Ramon Airport near Eilat started receiving its first international flights on Monday, with Ryanair the first carrier from abroad to serve the airport less than six weeks after it officially opened to domestic air traffic.
The Irish low-cost carrier inaugurated services from Poznan, Poland, and Prague, Czech Republic, and more will be added over the coming days, the Israel Airports Authority said.
The new air terminal, situated 19 kilometers (12 miles) north of Eilat, was inaugurated on January 21 and is seen as a key part of plans to boost tourism to the Red Sea resort city. The airport also serves as an emergency alternative to Tel Aviv’s Ben Gurion Airport in times of conflict.
Ramon is the first civilian airport to be built from scratch in Israel since the foundation of the state in 1948. Other facilities have been modified from infrastructure mainly built during the period of the British Mandate.
The airport will replace Eilat’s current airport, which is used almost exclusively for domestic flights, that will close later this month, and a makeshift international airport at Ovda, 60 kilometers (some 37 miles) north of the city.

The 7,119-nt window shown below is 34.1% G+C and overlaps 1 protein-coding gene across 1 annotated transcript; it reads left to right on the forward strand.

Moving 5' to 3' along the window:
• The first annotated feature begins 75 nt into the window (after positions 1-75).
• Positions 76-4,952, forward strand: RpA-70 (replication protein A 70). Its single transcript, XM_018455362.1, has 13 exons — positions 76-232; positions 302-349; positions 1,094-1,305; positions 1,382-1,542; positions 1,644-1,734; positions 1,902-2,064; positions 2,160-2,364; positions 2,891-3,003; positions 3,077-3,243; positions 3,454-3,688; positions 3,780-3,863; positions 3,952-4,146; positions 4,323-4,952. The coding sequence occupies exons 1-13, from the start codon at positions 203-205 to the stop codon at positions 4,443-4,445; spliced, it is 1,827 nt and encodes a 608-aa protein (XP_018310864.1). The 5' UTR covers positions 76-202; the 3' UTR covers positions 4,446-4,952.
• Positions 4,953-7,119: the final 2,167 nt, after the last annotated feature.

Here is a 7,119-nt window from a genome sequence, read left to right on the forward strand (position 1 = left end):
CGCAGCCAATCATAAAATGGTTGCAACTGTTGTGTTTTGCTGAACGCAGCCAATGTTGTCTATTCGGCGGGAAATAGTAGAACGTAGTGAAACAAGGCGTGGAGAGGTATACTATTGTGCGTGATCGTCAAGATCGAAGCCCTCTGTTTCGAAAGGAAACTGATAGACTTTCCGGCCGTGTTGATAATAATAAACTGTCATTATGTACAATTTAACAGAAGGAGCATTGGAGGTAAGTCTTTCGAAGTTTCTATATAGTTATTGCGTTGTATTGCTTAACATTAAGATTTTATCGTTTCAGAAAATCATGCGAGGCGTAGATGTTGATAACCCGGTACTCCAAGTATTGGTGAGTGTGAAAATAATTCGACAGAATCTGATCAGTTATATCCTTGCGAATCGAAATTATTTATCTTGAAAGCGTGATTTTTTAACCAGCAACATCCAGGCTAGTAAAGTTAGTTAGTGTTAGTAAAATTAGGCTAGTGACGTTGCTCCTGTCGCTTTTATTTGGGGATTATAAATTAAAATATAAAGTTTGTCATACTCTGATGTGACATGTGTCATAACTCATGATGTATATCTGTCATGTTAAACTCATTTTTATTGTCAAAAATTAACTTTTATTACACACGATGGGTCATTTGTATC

Ovda has received international traffic, mainly of holidaymakers from Europe. Its main function, however, is as a military airfield, and it is remote, nestled deep in the Arava desert, far from main transportation routes.
Several low-cost and charter airlines have been flying to Ovda and they will move to Ramon over the coming weeks. Main carriers such as Germany’s Lufthansa are also due to start serving the new airport.
Eilat is expecting a boost in tourism. Initially, Ramon will welcome about two million passengers a year with plans to expand to 4.5 million.
Currently, about 1.4 million Israelis visit Eilat annually and some 300,000 foreign tourists fly in, mainly from Europe.
The new single-runway airport is named after Ilan Ramon, Israel’s first astronaut, who was killed in the Columbia Space Shuttle disaster in 2003, and his son, Asaf, an Israel Air Force F-16 pilot, who died in a training accident in 2009.